American Institute of Physics, 1995 - 210 pagina's
From one of the most imaginative and daring scientific minds of this or any century comes a thoughtful, almost intimate account of a personal journey through his momentous discoveries - achievements that have changed the face of medicine, industry, even weapons.
Nobel laureate Charles H. Townes, inventor of the maser and co-inventor, with Arthur Schawlow, of the laser, takes us on a behind-the-scenes tour of his unique - and startlingly productive and creative - way of working. Along the way, you'll learn about how Townes came upon his surprising findings and how he managed to avoid obstacles in his path.
Townes introduces us to the wonders of the universe, from the submicroscopic, most minute - the workings of atoms and the even smaller particles that make them up - to the vast outer reaches of space. His tour takes us along paths Townes pioneered: quantum electronics, microwave spectroscopy and the frontiers of our galaxy where he explored the dark, rarefied clouds of gas and dust where new stars form.
Recognizing that some of the most revolutionary recent scientific theories about how the universe emerged come close to religious thought, these accessible essays conclude with a uniquely personal coda in which Townes suggests that science and religion occupy the same terrain.
Wat mensen zeggen - Een review schrijven
We hebben geen reviews gevonden op de gebruikelijke plaatsen.
Quantum Electronics and Surprise in Development
Origins of the Maser and the Laser
Escaping Stumbling Blocks in Quantum Electronics
14 andere gedeelten niet weergegeven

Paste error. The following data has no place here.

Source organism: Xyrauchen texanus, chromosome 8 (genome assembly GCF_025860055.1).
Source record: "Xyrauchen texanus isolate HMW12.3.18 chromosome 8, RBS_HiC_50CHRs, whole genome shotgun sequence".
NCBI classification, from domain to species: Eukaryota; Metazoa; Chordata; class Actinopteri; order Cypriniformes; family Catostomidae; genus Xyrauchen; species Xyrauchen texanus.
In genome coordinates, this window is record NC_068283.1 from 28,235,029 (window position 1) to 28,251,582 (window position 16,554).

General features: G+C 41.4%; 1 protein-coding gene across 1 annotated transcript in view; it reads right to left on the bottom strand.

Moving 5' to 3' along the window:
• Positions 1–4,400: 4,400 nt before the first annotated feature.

absorption ammonia applied Arthur Schawlow aspects astronomy atomic clock basic research beam believe Bell Laboratories Bell Telephone Laboratories billion Carbon 13 centimeter clouds coherent Columbia completely crowave detected devices direct discovery earth effect electric field electromagnetic waves emitted energy engineering example exciting experience Figure frequency Galaxy government laboratories hence human hydrogen ideas important individual industrial laboratories infrared initial institutions intensity interaction interest interstellar clouds interstellar space isotopes knowledge laser laws light maser maser amplifiers material ment microwave region microwave spectroscopy molecular molecules nature nuclear optical maser optical region oscillator paramagnetic particles perhaps personnel physicists physics planets possible precision predicted problems produced quantum electronics quantum mechanics radar radiation radio waves reason religion religious result rotational scientific scientists seemed simply spectrum Stark effect stars stimulated emission success techniques telescopes temperature things tion types understanding universe velocity waveguide wavelengths